On June 25th and 26th, members of EcoViva’s Staff and Board of Directors will accompany community leaders from El Salvador in meetings in Washington D.C. The delegation will meet with Congressional staff and federal agencies to discuss the Millennium Challenge Corporation’s upcoming investment in El Salvador. In these meetings, the delegation will highlight the importance of local communities taking a lead role in development and the necessity for future investments to build off the existing successful initiatives in the region.
The following article about U.S. investment in El Salvador was published in our Spring 2013 Newsletter.
By Nathan Weller, Program and Policy Director
Defining the Rules of the Road in El Salvador
For over 17 years, EcoViva and its local partners have been working together toward sustainable coastal development in El Salvador. We’ve worked closely with local organizations, especially La Coordinadora and its technical arm, the Mangrove Association, to establish a model for participatory community empowerment in over 100 rural communities in and around the Bay of Jiquilisco.
This grassroots effort has produced measurable improvements in the well-being of thousands of rural families who have benefited from programs to improve local agriculture, fisheries, disaster preparedness, youth empowerment, and ecosystem restoration. It has also produced two of the 84 current legislative representatives in El Salvador’s National Assembly, who each work to resolve pressing public security and environmental problems in one of the most violent and environmentally vulnerable countries on Earth.
Within the context of a government elected in 2009 which has given priority to rural development, our local partners are helping shape new government programs that build on their successful efforts to improve rural economies and natural resources. Today, our partner communities are working to have their voices heard and to share their model of development in Washington.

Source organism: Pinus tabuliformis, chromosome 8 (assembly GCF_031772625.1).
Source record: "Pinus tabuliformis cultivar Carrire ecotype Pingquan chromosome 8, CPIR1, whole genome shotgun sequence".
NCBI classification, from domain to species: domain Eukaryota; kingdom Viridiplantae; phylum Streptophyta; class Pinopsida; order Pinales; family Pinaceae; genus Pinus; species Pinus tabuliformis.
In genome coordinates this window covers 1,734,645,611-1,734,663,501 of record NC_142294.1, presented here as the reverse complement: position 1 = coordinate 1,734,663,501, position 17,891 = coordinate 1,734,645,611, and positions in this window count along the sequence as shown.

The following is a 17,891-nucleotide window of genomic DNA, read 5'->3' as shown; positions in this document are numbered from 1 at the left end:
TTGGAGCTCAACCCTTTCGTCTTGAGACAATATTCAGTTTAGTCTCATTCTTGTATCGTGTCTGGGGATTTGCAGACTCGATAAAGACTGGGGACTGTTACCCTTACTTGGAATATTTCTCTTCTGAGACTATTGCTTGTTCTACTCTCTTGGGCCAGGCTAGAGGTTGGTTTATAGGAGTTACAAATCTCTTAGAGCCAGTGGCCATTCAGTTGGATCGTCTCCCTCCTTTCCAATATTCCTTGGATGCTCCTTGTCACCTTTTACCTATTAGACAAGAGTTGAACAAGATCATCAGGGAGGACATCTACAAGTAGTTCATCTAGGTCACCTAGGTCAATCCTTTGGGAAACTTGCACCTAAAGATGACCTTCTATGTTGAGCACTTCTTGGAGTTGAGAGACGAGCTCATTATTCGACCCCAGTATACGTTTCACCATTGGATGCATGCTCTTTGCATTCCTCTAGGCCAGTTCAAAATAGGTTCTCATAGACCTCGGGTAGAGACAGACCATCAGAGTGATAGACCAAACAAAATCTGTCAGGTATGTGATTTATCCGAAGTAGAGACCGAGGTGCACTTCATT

This year, discussions between the governments of El Salvador and the United States on the future of coastal areas like the Bay of Jiquilisco will come to a head. In September, the Board of Directors of the U.S. government’s Millennium Challenge Corporation (MCC) will vote on a package of $277 million in U.S. taxpayer dollars in projects geared toward investments in infrastructure, education and incentives to involve the business sector in El Salvador’s development agenda. The package is contingent on reforms to El Salvador’s laws that will open up more sectors to foreign investment.
A new MCC compact with El Salvador would offer opportunities for private investment in the coastal zone at a scope never even dreamed of just five years ago. To date, over 60 proposals have been submitted by foreign and national investors, with a total pledged $413 million in capital toward tourism and coastal development projects. But these investments come with significant risks and responsibilities for the Salvadoran government and its people. How will these new business ventures contribute to the economic and environmental well-being of the Salvadoran population? Under what rules will they operate? And who decides which private interests participate, and which don’t?
A growing coalition of local communities, organizations, and government agencies is forming to discuss the implications of the MCC investments, and the private sector’s involvement in El Salvador’s future. At the heart of this discussion is a re-orientation of the term “economic growth”, and whether this growth can protect the vast wealth of natural resources that provide millions of dollars in economic benefit to thousands of families every day.
EcoViva will continue to be part of this discussion, and advocate both in El Salvador and in Washington DC for local communities to have a lead role in shaping development plans for the Bay of Jiquilisco. We believe that the local programs that we have invested significant resources in over nearly two decades should be recognized as important models for rural growth and sustainable development.